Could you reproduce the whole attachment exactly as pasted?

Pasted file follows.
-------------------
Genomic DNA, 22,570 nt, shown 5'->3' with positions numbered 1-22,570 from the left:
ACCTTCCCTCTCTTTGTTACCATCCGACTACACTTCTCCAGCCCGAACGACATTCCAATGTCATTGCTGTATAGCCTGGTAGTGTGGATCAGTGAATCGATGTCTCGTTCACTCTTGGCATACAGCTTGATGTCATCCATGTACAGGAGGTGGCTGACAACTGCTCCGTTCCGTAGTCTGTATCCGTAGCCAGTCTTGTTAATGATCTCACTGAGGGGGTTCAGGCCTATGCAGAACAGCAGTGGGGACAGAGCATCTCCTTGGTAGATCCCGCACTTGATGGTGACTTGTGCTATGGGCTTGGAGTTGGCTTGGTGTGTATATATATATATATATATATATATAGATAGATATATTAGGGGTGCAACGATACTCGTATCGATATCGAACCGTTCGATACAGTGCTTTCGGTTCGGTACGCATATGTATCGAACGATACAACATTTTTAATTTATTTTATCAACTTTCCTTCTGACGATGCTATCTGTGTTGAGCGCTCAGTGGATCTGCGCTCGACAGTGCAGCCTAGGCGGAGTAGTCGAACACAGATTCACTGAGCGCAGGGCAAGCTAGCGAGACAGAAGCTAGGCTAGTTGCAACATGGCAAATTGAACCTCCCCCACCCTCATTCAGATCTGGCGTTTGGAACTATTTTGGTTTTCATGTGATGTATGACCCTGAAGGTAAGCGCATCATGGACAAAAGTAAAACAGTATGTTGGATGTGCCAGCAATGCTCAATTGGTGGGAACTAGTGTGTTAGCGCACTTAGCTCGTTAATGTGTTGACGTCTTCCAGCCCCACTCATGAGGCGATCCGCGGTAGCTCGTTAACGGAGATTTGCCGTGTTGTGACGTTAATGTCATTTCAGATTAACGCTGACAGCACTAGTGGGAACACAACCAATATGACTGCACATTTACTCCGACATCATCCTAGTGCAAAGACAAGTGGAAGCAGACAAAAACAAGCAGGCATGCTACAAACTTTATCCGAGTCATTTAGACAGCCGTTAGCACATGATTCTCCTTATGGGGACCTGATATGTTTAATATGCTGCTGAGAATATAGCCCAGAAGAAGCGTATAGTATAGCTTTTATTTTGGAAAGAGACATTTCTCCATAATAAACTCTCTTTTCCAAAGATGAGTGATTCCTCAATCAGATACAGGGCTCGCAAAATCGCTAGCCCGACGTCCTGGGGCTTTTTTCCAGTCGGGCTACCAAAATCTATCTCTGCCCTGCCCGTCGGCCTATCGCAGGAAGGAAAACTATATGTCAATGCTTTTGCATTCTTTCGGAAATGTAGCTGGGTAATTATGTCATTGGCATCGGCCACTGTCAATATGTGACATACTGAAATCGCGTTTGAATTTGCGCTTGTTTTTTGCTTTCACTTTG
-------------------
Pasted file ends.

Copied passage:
Genomic DNA, 22,570 nt, shown 5'->3' with positions numbered 1-22,570 from the left:
ACCTTCCCTCTCTTTGTTACCATCCGACTACACTTCTCCAGCCCGAACGACATTCCAATGTCATTGCTGTATAGCCTGGTAGTGTGGATCAGTGAATCGATGTCTCGTTCACTCTTGGCATACAGCTTGATGTCATCCATGTACAGGAGGTGGCTGACAACTGCTCCGTTCCGTAGTCTGTATCCGTAGCCAGTCTTGTTAATGATCTCACTGAGGGGGTTCAGGCCTATGCAGAACAGCAGTGGGGACAGAGCATCTCCTTGGTAGATCCCGCACTTGATGGTGACTTGTGCTATGGGCTTGGAGTTGGCTTGGTGTGTATATATATATATATATATATATATAGATAGATATATTAGGGGTGCAACGATACTCGTATCGATATCGAACCGTTCGATACAGTGCTTTCGGTTCGGTACGCATATGTATCGAACGATACAACATTTTTAATTTATTTTATCAACTTTCCTTCTGACGATGCTATCTGTGTTGAGCGCTCAGTGGATCTGCGCTCGACAGTGCAGCCTAGGCGGAGTAGTCGAACACAGATTCACTGAGCGCAGGGCAAGCTAGCGAGACAGAAGCTAGGCTAGTTGCAACATGGCAAATTGAACCTCCCCCACCCTCATTCAGATCTGGCGTTTGGAACTATTTTGGTTTTCATGTGATGTATGACCCTGAAGGTAAGCGCATCATGGACAAAAGTAAAACAGTATGTTGGATGTGCCAGCAATGCTCAATTGGTGGGAACTAGTGTGTTAGCGCACTTAGCTCGTTAATGTGTTGACGTCTTCCAGCCCCACTCATGAGGCGATCCGCGGTAGCTCGTTAACGGAGATTTGCCGTGTTGTGACGTTAATGTCATTTCAGATTAACGCTGACAGCACTAGTGGGAACACAACCAATATGACTGCACATTTACTCCGACATCATCCTAGTGCAAAGACAAGTGGAAGCAGACAAAAACAAGCAGGCATGCTACAAACTTTATCCGAGTCATTTAGACAGCCGTTAGCACATGATTCTCCTTATGGGGACCTGATATGTTTAATATGCTGCTGAGAATATAGCCCAGAAGAAGCGTATAGTATAGCTTTTATTTTGGAAAGAGACATTTCTCCATAATAAACTCTCTTTTCCAAAGATGAGTGATTCCTCAATCAGATACAGGGCTCGCAAAATCGCTAGCCCGACGTCCTGGGGCTTTTTTCCAGTCGGGCTACCAAAATCTATCTCTGCCCTGCCCGTCGGCCTATCGCAGGAAGGAAAACTATATGTCAATGCTTTTGCATTCTTTCGGAAATGTAGCTGGGTAATTATGTCATTGGCATCGGCCACTGTCAATATGTGACATACTGAAATCGCGTTTGAATTTGCGCTTGTTTTTTGCTTTCACTTTG